“Women’s Conference must build on the progressive policy platform agreed in 2021 where left policies covering a wide range of issues from public services to Palestine were overwhelmingly agreed.”
Rachel Garnham, Vice-Chair of the Campaign for Labour Party Democracy (CLPD), looks ahead to Labour’s Women’s Conference.
On March 19–20, women from CLPs, trade unions and socialist societies will meet – sadly, but necessarily, once again online – for Labour’s Annual Women’s Conference. We last met at the end of June 2021 so it has come around rather quickly but nevertheless is a great opportunity to discuss the key issues impacting women and to try to give some direction to the still relatively new National Women’s Committee.
The commitment to Annual Women’s Conferences to be held in the spring each year is very welcome and it will be great to engage with sisters all over the country, albeit virtually. Let’s hope the agenda prioritises hearing from grassroots women delegates and that this time there is a transparent process for selecting speakers.
At the Conference there will be important elections for the Women’s Conference Arrangements Committee who vet the motions, contribute to agenda-setting in discussion with the Women’s Committee, and chair compositing meetings. We need more representatives like the Campaign for Labour Party Democracy’s Jean Crocker who works tirelessly to support grassroots members to have their voices heard, to ensure valid motions are debated and that delegates are empowered within their compositing meeting to take ownership of the text. Jean is re-standing for election, this time alongside Broxbourne Councillor Selina Norgrove and Cities of London and Westminster CLP’s BAME Officer, and former Vice Chair of Labour Women Leading, Gillian Arrindell.
All are committed to building a democratic, inclusive policy-making annual Labour Party Women’s Conference in which grassroots members and trade unionists’ voices are heard. More information from the CLPD website. The deadline for nominations is 10 March.
Women’s Conference has the opportunity to debate and agree changes to its rules and structures for the first time since the National Labour Women’s Organisation was re-established as one of the outcomes of Jeremy Corbyn’s Democracy Review – any rule changes agreed by the Conference will go forward to Annual Conference for potential inclusion in the rulebook.
CLPD has published suggestions for CLPs or affiliates to submit that would improve the functioning of Labour’s Women’s structures. For example by ensuring access to email platforms for Women’s Branch secretaries so they can contact members directly, adding communication as an objective for the Labour Women’s Committee so as ordinary members we get to hear about their activities, decisions and plans, and ensuring the basis of delegations for the Annual Women’s Conference is in the hands of the Women’s Conference not the NEC. Which has once again ignored the rule that would prioritise the representation of young women at the Conference and failed to consider enabling larger CLPs to have increased representation – which actively works against representation as it is those bigger CLPs who are more likely to send Black, Asian and Minority Ethnic delegates for example.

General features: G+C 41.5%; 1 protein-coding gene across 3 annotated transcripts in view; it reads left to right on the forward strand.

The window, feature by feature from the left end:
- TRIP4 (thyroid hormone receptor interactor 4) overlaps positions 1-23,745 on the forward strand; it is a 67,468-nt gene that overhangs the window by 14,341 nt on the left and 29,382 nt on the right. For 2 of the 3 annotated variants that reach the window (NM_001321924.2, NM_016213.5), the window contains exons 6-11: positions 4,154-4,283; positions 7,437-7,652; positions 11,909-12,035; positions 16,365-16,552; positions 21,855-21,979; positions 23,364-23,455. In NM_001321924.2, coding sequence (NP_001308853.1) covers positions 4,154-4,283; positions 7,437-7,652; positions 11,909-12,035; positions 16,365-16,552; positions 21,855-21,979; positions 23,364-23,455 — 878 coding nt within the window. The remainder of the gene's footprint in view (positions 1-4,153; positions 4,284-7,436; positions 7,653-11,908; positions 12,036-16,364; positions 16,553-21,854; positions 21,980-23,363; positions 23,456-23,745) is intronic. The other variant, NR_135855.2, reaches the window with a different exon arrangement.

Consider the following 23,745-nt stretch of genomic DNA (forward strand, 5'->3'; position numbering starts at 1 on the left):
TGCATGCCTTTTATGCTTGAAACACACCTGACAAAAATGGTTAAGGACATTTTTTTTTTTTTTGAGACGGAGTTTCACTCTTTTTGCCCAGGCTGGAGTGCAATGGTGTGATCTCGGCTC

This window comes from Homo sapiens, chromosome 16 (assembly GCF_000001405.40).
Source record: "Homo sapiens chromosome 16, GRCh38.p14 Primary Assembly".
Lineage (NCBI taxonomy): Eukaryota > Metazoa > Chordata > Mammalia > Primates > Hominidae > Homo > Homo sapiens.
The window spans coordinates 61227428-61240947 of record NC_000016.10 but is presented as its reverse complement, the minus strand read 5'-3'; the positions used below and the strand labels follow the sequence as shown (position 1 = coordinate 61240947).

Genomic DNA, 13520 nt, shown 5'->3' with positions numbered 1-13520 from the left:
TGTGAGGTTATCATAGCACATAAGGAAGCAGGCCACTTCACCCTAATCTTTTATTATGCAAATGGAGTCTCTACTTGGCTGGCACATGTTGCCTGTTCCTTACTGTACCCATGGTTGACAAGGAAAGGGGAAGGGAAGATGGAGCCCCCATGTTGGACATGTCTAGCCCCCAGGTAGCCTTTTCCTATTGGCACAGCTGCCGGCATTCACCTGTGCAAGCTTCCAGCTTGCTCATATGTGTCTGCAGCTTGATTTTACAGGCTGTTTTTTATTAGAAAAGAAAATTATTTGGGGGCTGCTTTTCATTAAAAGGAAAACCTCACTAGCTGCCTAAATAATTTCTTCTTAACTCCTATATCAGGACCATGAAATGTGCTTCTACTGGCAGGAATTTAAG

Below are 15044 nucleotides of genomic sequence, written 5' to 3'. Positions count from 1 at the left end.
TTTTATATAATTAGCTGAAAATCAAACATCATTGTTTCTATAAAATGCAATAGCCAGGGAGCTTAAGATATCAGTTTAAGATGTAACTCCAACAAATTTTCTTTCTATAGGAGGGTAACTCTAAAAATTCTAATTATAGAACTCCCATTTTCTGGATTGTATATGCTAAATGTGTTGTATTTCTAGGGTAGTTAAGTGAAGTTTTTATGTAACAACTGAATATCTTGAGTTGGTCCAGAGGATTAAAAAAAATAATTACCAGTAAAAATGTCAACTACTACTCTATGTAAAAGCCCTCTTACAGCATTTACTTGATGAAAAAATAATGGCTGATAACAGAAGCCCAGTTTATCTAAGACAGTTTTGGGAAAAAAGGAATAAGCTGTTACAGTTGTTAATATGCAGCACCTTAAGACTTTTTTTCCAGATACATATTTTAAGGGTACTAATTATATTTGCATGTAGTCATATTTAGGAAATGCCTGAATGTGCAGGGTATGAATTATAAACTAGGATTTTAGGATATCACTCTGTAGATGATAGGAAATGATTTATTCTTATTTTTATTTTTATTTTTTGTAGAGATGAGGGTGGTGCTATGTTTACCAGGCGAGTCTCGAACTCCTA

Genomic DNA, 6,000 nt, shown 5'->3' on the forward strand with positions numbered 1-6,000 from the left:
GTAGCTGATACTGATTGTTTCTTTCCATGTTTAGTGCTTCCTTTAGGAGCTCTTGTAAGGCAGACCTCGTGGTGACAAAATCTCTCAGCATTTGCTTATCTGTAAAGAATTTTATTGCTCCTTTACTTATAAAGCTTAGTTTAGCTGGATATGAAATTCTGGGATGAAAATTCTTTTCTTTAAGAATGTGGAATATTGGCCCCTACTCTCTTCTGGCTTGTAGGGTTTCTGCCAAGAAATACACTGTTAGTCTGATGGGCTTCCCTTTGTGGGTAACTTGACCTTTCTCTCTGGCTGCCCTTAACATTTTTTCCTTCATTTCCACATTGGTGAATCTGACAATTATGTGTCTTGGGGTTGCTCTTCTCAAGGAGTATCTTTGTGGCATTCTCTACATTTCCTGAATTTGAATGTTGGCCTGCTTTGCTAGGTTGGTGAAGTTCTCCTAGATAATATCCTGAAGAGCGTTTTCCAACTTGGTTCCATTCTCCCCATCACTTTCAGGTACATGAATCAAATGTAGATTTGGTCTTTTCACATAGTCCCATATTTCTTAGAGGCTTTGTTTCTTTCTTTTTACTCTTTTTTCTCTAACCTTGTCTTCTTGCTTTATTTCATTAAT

Finally, but of no less importance, Women’s Conference must build on the progressive policy platform agreed in 2021 where left policies covering a wide range of issues from public services to Palestine were overwhelmingly agreed. Over the past year women’s position in society has continued to be pushed backwards – women remain amongst those hardest hit by the pandemic both as workers and as carers, disproportionately impacted by the cut in universal credit and the low rate of Statutory Sick Pay.
Just this week, news stories have shown the impact of lack of support for women during the menopause, the awful situation for pregnant women in prison, and the horrific murder of Ashling Murphy in Ireland; meanwhile in Palestine the Salhiye family, including eight children, is being forcibly evicted from their home in Sheikh Jarrah – there really are no shortage of issues on which we, as Labour Women, want our voices heard.
CLPD has suggested some motions for submission – including calling out Wes Streeting’s embrace of private sector undermining of the NHS. And we desperately need our Party Leadership to listen to us, to respond and to start promoting an alternative framework to the government, which puts people before profit and advances rather than rejects the platform that the current Party Leader put forward in his election campaign for Leader, which he appears now to have firmly binned.
The deadline for submissions of motions, rule changes and election of delegates is midday 11 February – please act now to make sure Labour Women’s Conference stays left.
More information is available in CLPD’s Yellow Pages, Women’s Conference 2022, issue 1.